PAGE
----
3.5. MEDI0680

MEDI0680 (AMP-514) is a humanized IgG monoclonal antibody targeting human PD-1. It could also improve the cytotoxicity of T cells though inducing the internalization of PD-1 [67,68]. There are three ongoing clinic trails: NCT02271945 is a Phase 1b/2 open-label study to evaluate the safety/efficacy of MEDI-551 + AMP-514 in participants with relapsed or refractory aggressive B-cell lymphomas who have failed 1–2 prior lines of therapy; NCT02013804 is a dose-escalation study to test the safety, tolerability, PK, immunogenicity and anti-tumor activity in adult patients bearing solid tumors; NCT02118337 is a combinational trail to assess the safety and tolerability of AMP-514, with MEDI4736 (Anti-PD-L1 Antibody).

3.6. REGN2810

REGN2810 is a fully human hinge-stabilized IgG4 monoclonal Ab that binds to the extracellular domain of human PD-1 with high affinity and specificity inhibiting interaction of PD-1 with its ligands [69]. Elena Burova et al. generated a mouse with human PD-1 gene knock-in allowing direct testing of our anti-human PD-1 Ab. Human PD-1 knock-in mice express a hybrid protein containing the extracellular portion of human PD-1 with transmembrane and intracellular domains of mouse PD-1. We demonstrated functional PD-1/PD-L1 signaling and immune responses in this model and confirmed REGN2810 binding to hybrid PD-1 receptor on mouse T cells in vivo, following REGN2810 injections. Prophylactic and therapeutic treatments of subcutaneous syngeneic tumors with REGN2810 in human PD-1 knock-in mice resulted in a dose-dependent suppression of tumor growth [69,70].
Three phase I clinic trials are commencing at clinicaltrials.gov. NCT02383212 is an open-label, multi-center, ascending-dose escalation study of REGN2810, alone and in combination with other anti-cancer therapies in patients with advanced malignancies on recruiting. NCT02651662 is calling for participants in patients with lymphoma. It is an open-label, multi-center, dose escalation study of REGN2810 as single-agent. NCT02520245 has been designed to collect long-term follow-up information for patients who received REGN2810 in other clinical studies and to allow re-treatment for eligible patients not yet recruiting.

3.7. PDR001

PDR001 is a high-affinity, ligand-blocking, humanized anti-PD-1 IgG4 antibody that blocks the binding of PD-L1 and PD-L2 to PD-1. As a signal agent, NCT02678260, NCT02605967 and NCT02404441 are on phase I/II. NCT02404441 and is the “first-in-human” study of PDR001 to characterize the safety, tolerability, pharmacokinetics (PK), pharmacodynamics (PD) and anti-tumor activity of PDR001 administered i.v. as a single agent, to adult patients with solid tumors. The purpose of NCT02678260 is to characterize the safety, tolerability, Pharmacokinetics (PK) and anti-tumor activity of PDR001 administered intravenous as a single agent to Japanese patients. The randomized controlled of NCT02605967 Phase II study is to assess the efficacy of PDR001 versus investigator's choice of chemotherapy in patients with advanced NPC. Another two agents (NCT02608268 and NCT02460224) were in combination with MBG453 or LAG525.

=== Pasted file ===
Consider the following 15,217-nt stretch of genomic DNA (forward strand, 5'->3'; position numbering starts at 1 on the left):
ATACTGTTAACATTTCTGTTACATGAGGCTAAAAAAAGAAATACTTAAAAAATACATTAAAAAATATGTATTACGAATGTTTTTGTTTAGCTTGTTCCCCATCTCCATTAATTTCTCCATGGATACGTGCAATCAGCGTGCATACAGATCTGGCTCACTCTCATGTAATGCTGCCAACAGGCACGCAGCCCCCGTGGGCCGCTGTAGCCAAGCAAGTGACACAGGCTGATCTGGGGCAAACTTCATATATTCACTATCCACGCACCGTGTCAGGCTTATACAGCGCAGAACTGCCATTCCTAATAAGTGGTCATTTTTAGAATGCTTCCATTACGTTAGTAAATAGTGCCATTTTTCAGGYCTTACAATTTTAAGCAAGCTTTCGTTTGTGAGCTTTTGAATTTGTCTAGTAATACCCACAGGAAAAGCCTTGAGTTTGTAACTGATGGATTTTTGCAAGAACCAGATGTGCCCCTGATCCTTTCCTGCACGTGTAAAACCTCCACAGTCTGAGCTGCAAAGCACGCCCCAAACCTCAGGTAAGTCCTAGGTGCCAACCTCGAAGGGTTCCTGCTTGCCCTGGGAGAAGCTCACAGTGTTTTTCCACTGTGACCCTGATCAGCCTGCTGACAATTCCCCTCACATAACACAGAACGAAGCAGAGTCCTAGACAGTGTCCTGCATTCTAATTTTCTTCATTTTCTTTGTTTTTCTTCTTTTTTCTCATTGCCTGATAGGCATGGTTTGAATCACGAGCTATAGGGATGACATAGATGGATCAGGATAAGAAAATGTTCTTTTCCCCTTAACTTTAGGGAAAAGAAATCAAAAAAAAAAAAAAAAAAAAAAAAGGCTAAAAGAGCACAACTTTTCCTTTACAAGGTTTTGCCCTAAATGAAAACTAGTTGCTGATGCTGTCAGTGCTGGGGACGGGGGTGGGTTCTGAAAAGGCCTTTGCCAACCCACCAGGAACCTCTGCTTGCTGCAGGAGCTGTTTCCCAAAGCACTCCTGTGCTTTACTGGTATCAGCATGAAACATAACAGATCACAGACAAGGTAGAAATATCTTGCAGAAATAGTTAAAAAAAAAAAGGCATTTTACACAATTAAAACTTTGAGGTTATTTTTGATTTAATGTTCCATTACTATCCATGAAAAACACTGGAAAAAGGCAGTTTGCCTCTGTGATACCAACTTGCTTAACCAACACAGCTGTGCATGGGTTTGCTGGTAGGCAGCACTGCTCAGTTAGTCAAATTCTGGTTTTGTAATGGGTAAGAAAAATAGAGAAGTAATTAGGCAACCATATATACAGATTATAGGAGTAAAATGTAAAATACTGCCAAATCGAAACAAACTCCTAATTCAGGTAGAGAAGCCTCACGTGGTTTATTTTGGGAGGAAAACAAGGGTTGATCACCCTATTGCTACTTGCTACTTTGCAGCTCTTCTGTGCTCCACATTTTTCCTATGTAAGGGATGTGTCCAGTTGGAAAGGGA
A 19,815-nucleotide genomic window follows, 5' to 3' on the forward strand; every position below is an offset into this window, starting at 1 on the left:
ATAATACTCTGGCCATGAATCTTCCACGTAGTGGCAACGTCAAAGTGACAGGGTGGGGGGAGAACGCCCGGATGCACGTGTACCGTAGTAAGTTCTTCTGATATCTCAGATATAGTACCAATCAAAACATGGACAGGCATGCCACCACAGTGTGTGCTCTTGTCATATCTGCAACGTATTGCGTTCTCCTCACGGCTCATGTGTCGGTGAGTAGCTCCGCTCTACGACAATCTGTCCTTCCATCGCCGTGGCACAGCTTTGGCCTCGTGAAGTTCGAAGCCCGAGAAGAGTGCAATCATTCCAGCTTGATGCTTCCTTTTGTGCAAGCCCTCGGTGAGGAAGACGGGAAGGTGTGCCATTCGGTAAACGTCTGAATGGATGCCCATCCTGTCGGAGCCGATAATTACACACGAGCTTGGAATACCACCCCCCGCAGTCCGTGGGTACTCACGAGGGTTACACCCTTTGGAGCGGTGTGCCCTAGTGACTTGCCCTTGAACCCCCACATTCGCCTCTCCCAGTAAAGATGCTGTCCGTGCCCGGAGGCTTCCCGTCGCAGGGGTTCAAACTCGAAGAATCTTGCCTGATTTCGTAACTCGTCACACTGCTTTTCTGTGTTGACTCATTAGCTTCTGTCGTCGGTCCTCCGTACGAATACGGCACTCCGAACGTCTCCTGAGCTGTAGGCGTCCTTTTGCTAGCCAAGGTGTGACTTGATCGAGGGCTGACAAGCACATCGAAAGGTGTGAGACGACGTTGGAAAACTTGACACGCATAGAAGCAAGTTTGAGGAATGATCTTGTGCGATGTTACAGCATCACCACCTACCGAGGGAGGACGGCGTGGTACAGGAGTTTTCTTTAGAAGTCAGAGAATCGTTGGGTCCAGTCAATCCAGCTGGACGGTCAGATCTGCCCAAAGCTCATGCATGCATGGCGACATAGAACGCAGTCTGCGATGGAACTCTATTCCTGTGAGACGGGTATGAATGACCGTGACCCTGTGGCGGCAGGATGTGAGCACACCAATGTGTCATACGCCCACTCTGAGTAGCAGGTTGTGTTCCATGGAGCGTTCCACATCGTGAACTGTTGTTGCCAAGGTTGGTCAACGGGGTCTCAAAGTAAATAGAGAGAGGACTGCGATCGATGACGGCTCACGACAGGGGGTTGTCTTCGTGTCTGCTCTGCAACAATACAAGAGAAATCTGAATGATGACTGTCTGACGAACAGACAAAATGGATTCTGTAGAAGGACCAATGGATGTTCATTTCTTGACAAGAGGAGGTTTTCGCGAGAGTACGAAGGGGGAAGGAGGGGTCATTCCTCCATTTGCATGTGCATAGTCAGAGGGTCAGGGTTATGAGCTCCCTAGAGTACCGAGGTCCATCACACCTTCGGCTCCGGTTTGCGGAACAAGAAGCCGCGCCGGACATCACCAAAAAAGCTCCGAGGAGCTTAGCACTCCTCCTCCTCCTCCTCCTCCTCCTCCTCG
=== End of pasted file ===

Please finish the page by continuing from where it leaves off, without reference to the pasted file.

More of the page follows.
3.8. PD-1 Antibody in China

China has overtaken India becoming the largest biosimilar discovering country from Cortellis Competitive Intelligence, according to Thomson Reuters report in 2015. It mirror the investment environment’s expectation to Chinese biosimilars. There is no doubt that the development of biosimilar will make up for the massive unsatisfied clinic demand in diabetes, tumor and immunological diseases.
Nivolumab and pembrolizumab have submitted an application for clinic trials, but most are in assessing, except for a clinic trial of nivolumab (JXSL1300032). As expected, there are many ongoing PD-1 antibodies discoveries in China. According to incomplete statistics, two have reached clinical trials and a further two are in assessment (Table 11).

4. Programmed Death Ligand 1 Inhibitors

PD-L1 constitutively express upon antigen presenting cells, non-lymphoid organs and non-hematopoietic cells such as heart, lung, placenta and liver [8]. Early studies, reported by many groups respectively, also have shown that PD-L1 is frequently expressed on human cancer cells which significantly correlate with the poor prognosis in various kinds of tumor (e.g., renal, gastric, urothelium, ovarian and melanoma) [71]. Thus using the anti-PD-L1 antibody could kill the tumor cell or block the PD-1/PD-L1 signal pathway to reactivate CTLs. The first therapeutic anti-PD-L1 antibody has been approved by the FDA on 18 May 2016 and immediately made headlines in the media.

4.1. BMS-936559

BMS-936559 is a PD-L1 specific, fully human, high-affinity, IgG4 (S228P) monoclonal antibody that inhibits the interaction of PD-L1 to PD-1 or CD80 [72]. NCT00729664 is a phase I clinic trial commenced in 2008 with the report was published in 2012. A total of 207 patients were included, with NSCLC (75), melanoma (55), colorectal cancer (18), renal-cell cancer (17), ovarian cancer (17), pancreatic cancer (14), gastric cancer (7) and breast cancer (4). The duration of therapy ranged from 2 to 111 weeks, with a median of 12 weeks. The researchers considered 9% of patients treatment related, Grade 3 or 4 toxic effects. An objective response, both complete and partial, was counted in 9/52 patients with melanoma; 2/17 patents with renal-cell cancer, 5/49 patients with NSCLC and 1/17 patient with ovarian cancer who were evaluated to have an objective response [72]. Of 8/16 patients, the response lasted for more than one year and at least a further year of follow-up. Another NCT02028403 trial was completed in safety and immune response of BMS-936559 of HIV-infected patients followed up with antiretroviral therapy. The purpose of NCT02576457 was to determine whether BMS-936559 is safe and has the desired pharmacologic activity in patients who have severe sepsis and are being sought for trial. However, there are two clinic trials (NCT01455103 and NCT01452334) that were withdrawn prior to enrollment.